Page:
08: It Makes No Difference
The Band from the album Across The Great Divide
09: Rita May
Bob Dylan from the album Masterpieces
10: Not The Best People
Ry Cooder from the album Primary Colours
11: Let's Burn Down The Cornfield
Randy Newman from the album 12 Songs
12: L.A. Freeway
Jerry Jeff Walker from the album The Best Of Jerry Jeff Walker
13: Without You
Nilsson from the album The Best Of Nilsson
14: Came So Far For Beauty
Leonard Cohen from the album Recent Songs
15: My Old Man
Jerry Jeff Walker from the album The Vanguard Years
16: Tell Me There's A Heaven
Chris Rea from the album The Best Of Chris Rea
17: Amazing Grace
Steve Kruse from the album Jacob And Esau

Tuesday, November 6, 2007

The Sounds Of The Bush

A couple of weeks ago I went away for a few days up bush. Fishing. Well, not really up bush. And not really fishing, either. But not in the city. In the country. Okay, okay...we stayed in a Caravan Park. But no one was in the park so it felt like we were all the middle of nowhere. Except for the cars that went by the main street that we sided onto. At least we had the mighty Goulburn River flowing not more than 10 metres away.

We needed to pack a fair amount of gear, so I decided to take the wagon for a run. No cd player in the EB, so we had to listen Old School, to mixed tapes. Complete with dodgy tape deck, fading left to right, both, right, left, and so on. Ahhh, mixed tapes. One of my most favourite hobbies. Of course, now I have moved on to mixed cd's, or mixed playlists. But they don't have the same ring to them, the same romance, as mixed tapes do. And I have plenty of them. Some excellent ones that have stood the test of time, and have even been updated to cd, or playlists. Things like the Old Stuff series....but you'll read more about them at another time. Some of them were disatrous, such as 'Random 1st Songs.' I'd previously made up a mixed tape of the best '1st songs on the album' and thought I'd replicate the magic with randomly picking up albums and taping the 1st song....with a view to doing 'the best close of side 1' and 'the best of the last tracks' etc, etc... What a disaster!!

So anyway, I set forth from home with my two brothers-in-law, listening to artists such as The Pogues, Van Morrison, Gordon Lightfoot, Ry Cooder, and a few other ones on mixed tapes with titles like: "Yep I Know That Feelin'..." and "This One" or "That One." The titles were very important. That's a whole posting of it's own. There's even one called, "I Don't Know What Happened Here" because what was written on the cover is not what is on the tape, and has never been put to tape. Ho hum. Like I said, so anyway, we had a great time listening to our favourite old songs, no instant skip, no programming; we just listened to each song in total, errors and all. I remember listening to Jim Croce and we were all singing along (it's Jim Croce, you cannot not sing along to it) when the tape suddenly cuts into about 5 seconds of Redgum's I Was Only Nineteen. Obviously the current tape had been taped over something else. Glorious!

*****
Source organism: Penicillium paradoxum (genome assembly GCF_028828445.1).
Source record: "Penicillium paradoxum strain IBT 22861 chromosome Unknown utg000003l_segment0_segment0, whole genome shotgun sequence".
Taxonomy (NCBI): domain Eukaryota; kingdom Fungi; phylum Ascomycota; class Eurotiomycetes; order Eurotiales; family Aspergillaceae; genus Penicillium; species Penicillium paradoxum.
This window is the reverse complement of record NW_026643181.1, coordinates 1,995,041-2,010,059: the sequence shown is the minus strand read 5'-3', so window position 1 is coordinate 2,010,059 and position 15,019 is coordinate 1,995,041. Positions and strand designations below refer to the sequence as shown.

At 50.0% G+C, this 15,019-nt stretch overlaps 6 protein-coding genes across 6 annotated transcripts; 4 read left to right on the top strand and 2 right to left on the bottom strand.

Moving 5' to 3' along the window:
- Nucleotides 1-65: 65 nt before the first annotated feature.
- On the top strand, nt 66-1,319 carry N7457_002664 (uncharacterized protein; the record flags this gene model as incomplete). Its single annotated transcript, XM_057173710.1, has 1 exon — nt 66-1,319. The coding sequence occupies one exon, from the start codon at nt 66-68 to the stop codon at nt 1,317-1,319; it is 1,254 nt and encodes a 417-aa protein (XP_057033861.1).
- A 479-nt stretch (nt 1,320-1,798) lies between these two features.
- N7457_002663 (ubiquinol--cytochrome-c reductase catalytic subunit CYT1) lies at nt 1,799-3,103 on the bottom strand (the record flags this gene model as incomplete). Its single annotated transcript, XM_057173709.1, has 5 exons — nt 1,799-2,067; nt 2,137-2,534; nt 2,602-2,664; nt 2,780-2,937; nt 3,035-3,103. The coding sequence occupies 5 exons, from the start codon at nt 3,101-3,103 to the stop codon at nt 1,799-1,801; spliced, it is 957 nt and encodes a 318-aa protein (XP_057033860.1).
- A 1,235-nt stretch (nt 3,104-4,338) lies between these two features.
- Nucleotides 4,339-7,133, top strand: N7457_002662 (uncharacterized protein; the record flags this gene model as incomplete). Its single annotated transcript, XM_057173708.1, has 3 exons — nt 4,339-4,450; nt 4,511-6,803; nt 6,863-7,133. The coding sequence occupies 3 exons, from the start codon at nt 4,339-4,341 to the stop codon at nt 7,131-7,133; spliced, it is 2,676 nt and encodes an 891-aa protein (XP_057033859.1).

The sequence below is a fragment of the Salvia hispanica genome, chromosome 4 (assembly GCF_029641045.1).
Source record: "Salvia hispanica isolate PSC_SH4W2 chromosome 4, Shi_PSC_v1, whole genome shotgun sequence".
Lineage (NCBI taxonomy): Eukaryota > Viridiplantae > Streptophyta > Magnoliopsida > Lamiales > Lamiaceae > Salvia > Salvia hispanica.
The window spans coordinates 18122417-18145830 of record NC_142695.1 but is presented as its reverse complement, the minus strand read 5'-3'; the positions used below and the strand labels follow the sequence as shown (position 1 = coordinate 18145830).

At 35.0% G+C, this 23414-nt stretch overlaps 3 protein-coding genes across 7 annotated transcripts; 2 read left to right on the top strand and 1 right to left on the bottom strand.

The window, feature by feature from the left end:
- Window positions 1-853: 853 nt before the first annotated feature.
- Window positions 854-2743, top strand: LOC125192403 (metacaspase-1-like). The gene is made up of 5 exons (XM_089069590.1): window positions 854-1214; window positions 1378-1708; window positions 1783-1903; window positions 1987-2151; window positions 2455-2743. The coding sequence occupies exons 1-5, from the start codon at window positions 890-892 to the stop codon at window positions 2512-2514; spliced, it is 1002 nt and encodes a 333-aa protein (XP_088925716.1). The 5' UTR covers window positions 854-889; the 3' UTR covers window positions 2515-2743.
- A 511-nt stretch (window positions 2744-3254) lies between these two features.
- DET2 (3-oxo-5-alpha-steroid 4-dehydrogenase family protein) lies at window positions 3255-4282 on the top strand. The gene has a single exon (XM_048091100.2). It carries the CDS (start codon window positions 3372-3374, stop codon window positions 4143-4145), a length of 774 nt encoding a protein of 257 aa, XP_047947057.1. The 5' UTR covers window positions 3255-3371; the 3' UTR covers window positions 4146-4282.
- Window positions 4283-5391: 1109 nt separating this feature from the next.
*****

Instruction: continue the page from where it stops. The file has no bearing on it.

At night we listened to a selection of music that we all brought along. Mine were predominantly the Old Stuff series. Joe had a selection of cracking Irish music, and Tony had just recently made his first mixed cd. (Yes it's 2007). Remember when they found Japanese pilots shot down over the Pacific some 40 years after World War II ended, and they had been in hiding, still thinking the war was on? That's Tony. Just replace World War II with Resistance To Computers. Ah yes, a Luddite by any other name...

Well, as it happens, either the cd's were damaged (Not Mine!) or the batteries were going flat, or the cd player didn't like burnt cd's, or the cold, or something. Whatever... We found that towards the end of the cd's the music was repeating and jumping. What were we going to do? Hell, I've been going on the "fishing" trips for more than 15 years, and most times do not even take a rod, but I have ALWAYS had music...

It was a blessing in disguise. For we found this other dial on the portable music device. We found the radio! Not only the radio but a gem of a station shoved way, way in the back, out of the FM spotlight that spews forth what most of us accept 5 days a week. I'm talking about the excellent Upper Goulburn Community Radio

I can't remember all of the stuff I heard. It was more of a feeling, a vibe about being really excited about everything they play, about everything they do. I suspect that feeling resounds within most Community Radio Stations. I'm not sure what this station is like during the week, or day time hours, but, man, they entertained us whilst we sat around the camp fire, and had a few drinks, or played a bit of 500. It became a perfect counterpoint to the simmering tensions that are inevitable when you spend too much time with the same people. Our usual three days was extended to five...What were we thinking? (cue 'Insane In The Membrane')

We heard some stuff by the Brewster Brothers (ex Angels). Melissa Etheridge did a knockout cover of a Tom Petty tune. Unheard of on most staions conscious of time, and fast time at that, UGCR even played Neil Young's new 18 minute epic, Ordinary People. But the standout, the find of the year was "Don't Dump Your Lover On The Phone" by The Pigs. Not only is this four piece band funny, but they can really play. A mixture of folk, rock, bluegrass, country, punk, you name it. And they can sing, too! Pardon my ignorance for not knowing them prior. I can just imagine what they would be like live. I'll be keeping an eye out for them. In 2008, they will definitely be on my Badger Creek playlist. Find out more about The Pigs on their website: I am sure it's not everyone's cup of tea. But I'm sure they don't try to be either.

Thank you Upper Goulburn Community Radio. I'm sure I'll forget the discomfort of being rained out. I'm sure I'll forget the damn flies that attacked my bacon and eggs. I'll surely forget, at my own peril, that my brother in law is a fascist pig when it comes to playing 500. I'm sure one day I will even forget the serial killer that camped in the tent just fifty metres away, and who came and went at mysterious times (cue 'Suzanne' by Randy Newman). But, I'll never forget to tune in to 106.9 whenever I can pick up the signal.

Monday, November 5, 2007


Well, here it is. For anyone that ever cared to know that The Eagles provided the harmonies on Rider In The Rain or that Big Gay Heart was an ode to Gram Parsons, then this is the website for you. It is almost universally but not quite entirely dedicated to music. And stuff. Old stuff. Probably useless stuff. My stuff. I need to empty my head of all this "stuff." So, yeah, sure, it's about music, right. But sometimes it's about other stuff, too. Stuff that music makes you think about. Or maybe stuff that music makes you forget. Or helps you forget. Now, where was I? I forgot. Oh, yeah. Music. Enjoy.

Music Is The Best

Information is not KNOWLEDGE
Knowledge is not WISDOM
Wisdom is not TRUTH
Truth is not BEAUTY
Beauty is not LOVE
Love is not MUSIC


- FZ